Building Local Government Support for Good Food

The Wallace Center at Winrock International

Local governments can be powerful partners for changing the food system. As the Good Food and local food movements continue to gain momentum and visibility, local officials are becoming more interested in how these initiatives can help their communities.
Watch Now

Spotlight

Modern vehicles contain multiple interfaces—connections between the vehicle and external networks—that leave vehicle systems, including safety-critical systems, such as braking and steering, vulnerable to cyberattacks. Researchers have shown that these interfaces—if not properly secured—can be exploited through direct, physical access to a vehicle, as well as remotely through shortrange and long-range wireless channels. For example, researchers have shown that attackers could compromise vulnerabilities in the short-range wireless connections to vehicles’ Bluetooth units—which enable hands-free cell phone use—to gain access to in-vehicle networks, to take control over safety-critical functions such as the brakes. Among the interfaces that can be exploited through direct access, most stakeholders we spoke with expressed concerns about the statutorily mandated on-board diagnostics port, which provides access to a broad range of vehicle systems for emissions and diagnostic testing purposes. However, the majority of selected industry stakeholders we spoke with (23 out of 32) agreed that wireless attacks, such as those exploiting vulnerabilities in vehicles’ built-in cellular-calling capabilities, would pose the largest risk to passenger safety. Such attacks could potentially impact a large number of vehicles and allow an attacker to access targeted vehicles from anywhere in the world. Despite these concerns, some stakeholders pointed out that such attacks remain difficult because of the time and expertise needed to carry them out and thus far have not been reported outside of the research environment.

OTHER ON-DEMAND WEBINARS

2018 OFCCP Developments: What Federal Contractors Need to Know for 2019

jdsupra

In 2018 the Trump-era OFCCP began issuing policy changes that provide indications how the agency is changing its enforcement approach and where the agency is headed. This year the OFCCP issued nine directives that will guide the agency’s enforcement agenda and provide guidance on how the agency interacts with contractors.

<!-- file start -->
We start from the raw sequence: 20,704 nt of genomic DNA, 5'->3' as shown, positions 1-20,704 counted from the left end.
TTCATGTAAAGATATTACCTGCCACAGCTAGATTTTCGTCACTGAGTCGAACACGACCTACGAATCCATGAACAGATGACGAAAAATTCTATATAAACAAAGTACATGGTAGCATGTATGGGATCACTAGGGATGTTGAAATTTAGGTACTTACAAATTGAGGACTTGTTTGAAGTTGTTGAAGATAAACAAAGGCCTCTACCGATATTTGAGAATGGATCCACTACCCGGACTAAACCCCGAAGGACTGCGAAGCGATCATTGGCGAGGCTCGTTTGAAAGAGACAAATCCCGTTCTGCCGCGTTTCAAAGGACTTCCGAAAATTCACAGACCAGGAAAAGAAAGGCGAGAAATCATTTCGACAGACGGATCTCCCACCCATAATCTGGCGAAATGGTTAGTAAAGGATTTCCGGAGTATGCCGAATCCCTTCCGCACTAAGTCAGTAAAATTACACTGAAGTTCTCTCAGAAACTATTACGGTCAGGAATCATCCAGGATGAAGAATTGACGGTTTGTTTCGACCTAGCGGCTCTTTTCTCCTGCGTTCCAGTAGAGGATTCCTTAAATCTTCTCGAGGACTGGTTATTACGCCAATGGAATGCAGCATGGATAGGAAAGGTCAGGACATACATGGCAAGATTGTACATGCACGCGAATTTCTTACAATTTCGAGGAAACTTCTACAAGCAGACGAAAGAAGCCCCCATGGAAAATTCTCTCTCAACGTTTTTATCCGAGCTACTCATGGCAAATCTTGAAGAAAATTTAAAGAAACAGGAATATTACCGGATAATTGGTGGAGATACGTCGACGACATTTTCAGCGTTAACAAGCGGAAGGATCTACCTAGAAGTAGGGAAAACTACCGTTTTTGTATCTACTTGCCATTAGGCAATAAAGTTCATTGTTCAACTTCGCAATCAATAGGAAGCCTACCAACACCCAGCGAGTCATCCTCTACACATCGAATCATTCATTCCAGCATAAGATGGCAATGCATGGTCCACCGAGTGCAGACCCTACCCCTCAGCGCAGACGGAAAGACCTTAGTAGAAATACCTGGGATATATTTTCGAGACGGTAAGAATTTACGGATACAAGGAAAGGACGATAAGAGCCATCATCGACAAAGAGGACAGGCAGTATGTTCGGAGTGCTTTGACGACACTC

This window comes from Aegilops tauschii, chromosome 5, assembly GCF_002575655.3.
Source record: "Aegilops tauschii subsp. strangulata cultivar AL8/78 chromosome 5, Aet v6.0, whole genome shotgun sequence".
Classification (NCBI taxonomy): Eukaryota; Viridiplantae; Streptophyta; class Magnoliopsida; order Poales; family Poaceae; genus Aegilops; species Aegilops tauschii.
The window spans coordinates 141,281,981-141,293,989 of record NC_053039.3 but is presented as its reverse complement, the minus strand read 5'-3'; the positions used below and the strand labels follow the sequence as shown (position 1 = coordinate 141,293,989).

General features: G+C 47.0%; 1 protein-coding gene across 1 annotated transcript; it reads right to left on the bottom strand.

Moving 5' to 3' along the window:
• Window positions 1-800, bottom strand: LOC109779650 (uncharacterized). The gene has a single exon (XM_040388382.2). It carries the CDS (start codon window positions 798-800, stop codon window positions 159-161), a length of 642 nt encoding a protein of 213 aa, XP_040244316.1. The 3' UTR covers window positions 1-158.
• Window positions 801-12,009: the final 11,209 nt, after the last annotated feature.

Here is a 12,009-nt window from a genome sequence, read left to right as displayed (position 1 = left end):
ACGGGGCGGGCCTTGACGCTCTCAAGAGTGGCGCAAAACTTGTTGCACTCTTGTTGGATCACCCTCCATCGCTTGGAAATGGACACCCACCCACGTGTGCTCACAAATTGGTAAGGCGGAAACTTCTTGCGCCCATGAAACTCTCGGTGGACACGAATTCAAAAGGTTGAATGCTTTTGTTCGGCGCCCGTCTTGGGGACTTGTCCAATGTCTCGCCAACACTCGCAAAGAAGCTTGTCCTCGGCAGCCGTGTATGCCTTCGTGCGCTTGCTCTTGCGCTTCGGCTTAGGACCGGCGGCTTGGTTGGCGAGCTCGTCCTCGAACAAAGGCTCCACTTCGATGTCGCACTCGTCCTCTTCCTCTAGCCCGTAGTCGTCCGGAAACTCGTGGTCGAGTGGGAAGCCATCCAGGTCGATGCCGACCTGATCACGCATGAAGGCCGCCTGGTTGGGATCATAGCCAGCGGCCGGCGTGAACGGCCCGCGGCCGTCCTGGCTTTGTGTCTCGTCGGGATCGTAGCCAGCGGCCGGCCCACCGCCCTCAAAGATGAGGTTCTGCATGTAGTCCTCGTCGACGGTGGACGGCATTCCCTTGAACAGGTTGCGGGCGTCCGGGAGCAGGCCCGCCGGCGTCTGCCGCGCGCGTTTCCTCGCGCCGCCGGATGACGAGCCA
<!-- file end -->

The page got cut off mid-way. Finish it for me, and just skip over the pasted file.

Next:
Watch Now

What Makes Local Government an Enticing Cyber Target

fortinet

State government, local government, and education institutions alike are prime targets for cyber criminals in search of highly valuable taxpayer and student data. Gain critical insights into this global threat landscape and understand how to safeguard organizations like yours from becoming the next breach headline.
Watch Now

Technology Forecast 2019: What State and Local Government Technology Officials Can Expect

Nascio

For this popular annual event, the NASCIO and PTI executive directors came together to provide their perspectives and commentary on the information technology priorities, trends and issues that will be impacting state and local governments for the coming year.
Watch Now

The False Claims Act: Recent Trends and Hot Topics

lorman

Since 2016, courts and government contractors have grappled with the implications of the U.S. Supreme Court's decision in Universal Health Services, Inc. United States ex rel. Escobar regarding the interpretation of the False Claims Act (FCA). Simultaneously, the Department of Justice has released several different, sometimes contradictory memoranda regarding the enforcement of the FCA, while continuing to collect billions of dollars each year from settlements with government contractors who violate the FCA.
Watch Now

Spotlight

Modern vehicles contain multiple interfaces—connections between the vehicle and external networks—that leave vehicle systems, including safety-critical systems, such as braking and steering, vulnerable to cyberattacks. Researchers have shown that these interfaces—if not properly secured—can be exploited through direct, physical access to a vehicle, as well as remotely through shortrange and long-range wireless channels. For example, researchers have shown that attackers could compromise vulnerabilities in the short-range wireless connections to vehicles’ Bluetooth units—which enable hands-free cell phone use—to gain access to in-vehicle networks, to take control over safety-critical functions such as the brakes. Among the interfaces that can be exploited through direct access, most stakeholders we spoke with expressed concerns about the statutorily mandated on-board diagnostics port, which provides access to a broad range of vehicle systems for emissions and diagnostic testing purposes. However, the majority of selected industry stakeholders we spoke with (23 out of 32) agreed that wireless attacks, such as those exploiting vulnerabilities in vehicles’ built-in cellular-calling capabilities, would pose the largest risk to passenger safety. Such attacks could potentially impact a large number of vehicles and allow an attacker to access targeted vehicles from anywhere in the world. Despite these concerns, some stakeholders pointed out that such attacks remain difficult because of the time and expertise needed to carry them out and thus far have not been reported outside of the research environment.

resources